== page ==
I want to use my position a Chief Nurse for England to make a positive difference: for patients and for our profession. We have an opportunity to shape the way nurses and midwives work in the future so that we can care for our patients with compassion and dignity, while confidently working with the latest technology to help us do our work better. At the same time, we need to build the profession so that we win respect for carrying out complex jobs and the hard work we do. This is why I have started work on a new vision for nursing, something I hope will support nurses and midwives everywhere to improve the care we give our patients as well as building strength into our profession.
My starting point for this work is the five areas I think define good nursing. I call these the five Cs. We show care and compassion in how we look after patients; we find the courage to do the right thing, even if that means standing up to senior people to act for the patient’s best interests in a complex and pressured environment; we demonstrate commitment to our patients and profession and finally we make sure we communicate at all times.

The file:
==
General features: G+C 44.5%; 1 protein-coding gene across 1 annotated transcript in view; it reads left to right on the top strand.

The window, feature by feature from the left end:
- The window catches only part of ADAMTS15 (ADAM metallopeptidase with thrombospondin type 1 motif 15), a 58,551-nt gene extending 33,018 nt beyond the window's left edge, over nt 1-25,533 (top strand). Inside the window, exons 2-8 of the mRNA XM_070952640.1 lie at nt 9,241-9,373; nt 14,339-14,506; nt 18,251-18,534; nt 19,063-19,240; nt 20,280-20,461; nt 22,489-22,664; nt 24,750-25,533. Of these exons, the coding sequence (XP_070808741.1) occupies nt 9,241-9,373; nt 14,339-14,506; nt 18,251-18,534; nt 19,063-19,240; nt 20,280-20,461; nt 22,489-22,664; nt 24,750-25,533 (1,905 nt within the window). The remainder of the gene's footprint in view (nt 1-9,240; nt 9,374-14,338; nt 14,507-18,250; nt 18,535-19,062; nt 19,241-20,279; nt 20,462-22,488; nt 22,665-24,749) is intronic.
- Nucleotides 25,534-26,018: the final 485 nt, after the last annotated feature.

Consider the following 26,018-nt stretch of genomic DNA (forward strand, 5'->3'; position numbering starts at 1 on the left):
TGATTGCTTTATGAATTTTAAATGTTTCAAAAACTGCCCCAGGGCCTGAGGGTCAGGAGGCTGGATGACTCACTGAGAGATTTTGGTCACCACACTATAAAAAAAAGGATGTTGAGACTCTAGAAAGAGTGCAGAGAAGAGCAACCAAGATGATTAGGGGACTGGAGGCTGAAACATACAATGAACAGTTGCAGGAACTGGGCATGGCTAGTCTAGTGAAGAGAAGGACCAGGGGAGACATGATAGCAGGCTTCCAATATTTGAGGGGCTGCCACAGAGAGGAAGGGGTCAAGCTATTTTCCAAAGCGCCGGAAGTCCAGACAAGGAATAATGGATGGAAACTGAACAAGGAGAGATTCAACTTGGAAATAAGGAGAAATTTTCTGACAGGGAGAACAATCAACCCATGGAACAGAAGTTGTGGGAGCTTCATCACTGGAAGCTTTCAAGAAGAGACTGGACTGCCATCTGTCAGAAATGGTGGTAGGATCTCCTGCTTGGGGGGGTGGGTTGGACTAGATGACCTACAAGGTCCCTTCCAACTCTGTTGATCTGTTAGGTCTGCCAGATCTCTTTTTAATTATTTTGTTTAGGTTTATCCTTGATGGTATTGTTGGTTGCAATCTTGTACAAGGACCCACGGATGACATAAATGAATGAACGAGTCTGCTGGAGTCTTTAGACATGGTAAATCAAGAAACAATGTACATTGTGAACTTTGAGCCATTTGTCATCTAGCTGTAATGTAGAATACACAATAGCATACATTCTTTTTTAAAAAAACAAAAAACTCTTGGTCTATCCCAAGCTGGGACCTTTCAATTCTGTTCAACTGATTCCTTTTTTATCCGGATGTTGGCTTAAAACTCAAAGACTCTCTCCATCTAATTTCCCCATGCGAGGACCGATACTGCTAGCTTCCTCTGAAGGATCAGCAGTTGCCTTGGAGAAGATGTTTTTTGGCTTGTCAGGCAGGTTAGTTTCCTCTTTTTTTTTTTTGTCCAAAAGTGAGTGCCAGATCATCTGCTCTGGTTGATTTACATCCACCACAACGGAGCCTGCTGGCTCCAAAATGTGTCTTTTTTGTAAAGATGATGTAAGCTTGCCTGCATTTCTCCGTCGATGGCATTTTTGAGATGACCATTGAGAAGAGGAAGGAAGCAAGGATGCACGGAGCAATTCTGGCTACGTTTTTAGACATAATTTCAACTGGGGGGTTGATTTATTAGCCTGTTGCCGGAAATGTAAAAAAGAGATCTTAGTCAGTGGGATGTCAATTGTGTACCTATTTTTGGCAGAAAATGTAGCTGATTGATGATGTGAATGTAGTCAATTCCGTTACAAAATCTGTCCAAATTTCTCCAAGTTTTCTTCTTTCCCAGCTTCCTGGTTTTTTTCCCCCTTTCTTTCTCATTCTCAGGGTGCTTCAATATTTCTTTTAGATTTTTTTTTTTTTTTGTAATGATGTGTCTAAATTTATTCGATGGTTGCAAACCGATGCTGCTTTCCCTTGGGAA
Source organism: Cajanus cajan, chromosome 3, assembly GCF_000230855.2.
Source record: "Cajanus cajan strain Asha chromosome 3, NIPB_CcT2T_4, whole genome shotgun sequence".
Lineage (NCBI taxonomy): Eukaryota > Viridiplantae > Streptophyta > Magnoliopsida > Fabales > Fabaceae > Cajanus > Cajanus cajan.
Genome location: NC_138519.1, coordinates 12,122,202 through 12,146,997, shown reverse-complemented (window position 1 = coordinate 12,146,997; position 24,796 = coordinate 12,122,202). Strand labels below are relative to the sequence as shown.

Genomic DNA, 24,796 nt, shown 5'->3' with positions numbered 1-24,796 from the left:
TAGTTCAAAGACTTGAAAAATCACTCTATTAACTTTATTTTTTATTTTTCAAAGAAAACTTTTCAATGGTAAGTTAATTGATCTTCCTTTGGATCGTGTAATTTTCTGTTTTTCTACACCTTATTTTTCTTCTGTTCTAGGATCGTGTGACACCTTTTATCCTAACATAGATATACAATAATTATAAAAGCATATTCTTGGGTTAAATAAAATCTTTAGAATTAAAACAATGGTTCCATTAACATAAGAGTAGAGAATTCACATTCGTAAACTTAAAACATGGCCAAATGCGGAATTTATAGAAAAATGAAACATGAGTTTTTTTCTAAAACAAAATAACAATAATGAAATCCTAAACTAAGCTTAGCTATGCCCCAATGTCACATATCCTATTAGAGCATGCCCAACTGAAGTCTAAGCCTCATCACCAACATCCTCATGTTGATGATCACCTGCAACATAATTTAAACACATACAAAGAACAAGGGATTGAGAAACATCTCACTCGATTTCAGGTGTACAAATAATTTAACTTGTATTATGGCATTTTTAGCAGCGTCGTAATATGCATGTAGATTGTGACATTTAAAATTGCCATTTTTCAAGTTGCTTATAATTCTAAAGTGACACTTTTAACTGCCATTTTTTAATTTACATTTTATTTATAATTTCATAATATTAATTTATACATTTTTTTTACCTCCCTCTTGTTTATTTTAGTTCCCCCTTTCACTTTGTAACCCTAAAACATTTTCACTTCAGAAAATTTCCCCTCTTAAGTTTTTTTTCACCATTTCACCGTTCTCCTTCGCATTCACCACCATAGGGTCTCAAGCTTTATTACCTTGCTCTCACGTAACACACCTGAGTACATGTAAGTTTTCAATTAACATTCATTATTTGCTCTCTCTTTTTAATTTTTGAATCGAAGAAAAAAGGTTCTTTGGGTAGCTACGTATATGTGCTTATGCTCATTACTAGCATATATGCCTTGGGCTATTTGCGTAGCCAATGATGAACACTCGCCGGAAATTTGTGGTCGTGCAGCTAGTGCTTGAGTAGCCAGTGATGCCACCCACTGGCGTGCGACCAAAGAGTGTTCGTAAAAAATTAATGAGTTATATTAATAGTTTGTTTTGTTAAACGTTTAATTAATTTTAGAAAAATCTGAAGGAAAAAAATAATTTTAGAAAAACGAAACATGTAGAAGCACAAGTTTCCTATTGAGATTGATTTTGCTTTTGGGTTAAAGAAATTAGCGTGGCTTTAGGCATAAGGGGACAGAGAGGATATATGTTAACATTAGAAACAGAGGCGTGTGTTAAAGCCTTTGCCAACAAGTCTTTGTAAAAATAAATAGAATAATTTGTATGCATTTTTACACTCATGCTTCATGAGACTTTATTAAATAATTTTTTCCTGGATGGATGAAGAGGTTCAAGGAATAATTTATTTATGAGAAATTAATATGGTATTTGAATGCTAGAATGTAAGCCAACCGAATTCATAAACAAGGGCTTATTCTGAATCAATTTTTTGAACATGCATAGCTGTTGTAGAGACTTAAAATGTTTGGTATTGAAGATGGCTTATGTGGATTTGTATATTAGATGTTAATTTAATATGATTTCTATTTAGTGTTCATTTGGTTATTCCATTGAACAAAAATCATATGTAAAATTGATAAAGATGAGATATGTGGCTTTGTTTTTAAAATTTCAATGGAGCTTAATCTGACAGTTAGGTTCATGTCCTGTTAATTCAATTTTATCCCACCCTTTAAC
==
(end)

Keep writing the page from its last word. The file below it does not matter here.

I believe these five areas define nursing as a profession and by focusing on these values, we can achieve our aims of improving care for our patients and strengthening the profession. For instance, I think a good nurse will show care and compassion to his or her patients, but also demonstrate care for a colleague who is having a difficult day. Supporting colleagues is important because nursing is a hard job, and we do have tough days. But, we cannot let our patients down because we are distracted so we need to look after each other as colleagues, so that we can give the best care to our patients So good patient care and experience is also dependent on good staff care and a positive workplace experience.
To help me develop the vision and most importantly how we are going to involve as many nurses as possible in this, I asked a group of nurse leaders to spend time thinking through some of the issues around nursing and midwifery. Among these issues are getting staffing right and staff experience. I’ll be able to give you more details about how we will go about building this vision soon. My ambition is to involve as many nurses, midwives and health care assistants so that we can build on their experience and use their ideas. I know from the enthusiasm and energy of this landmark meeting that there is a commitment to improve from nurses and midwives everywhere.
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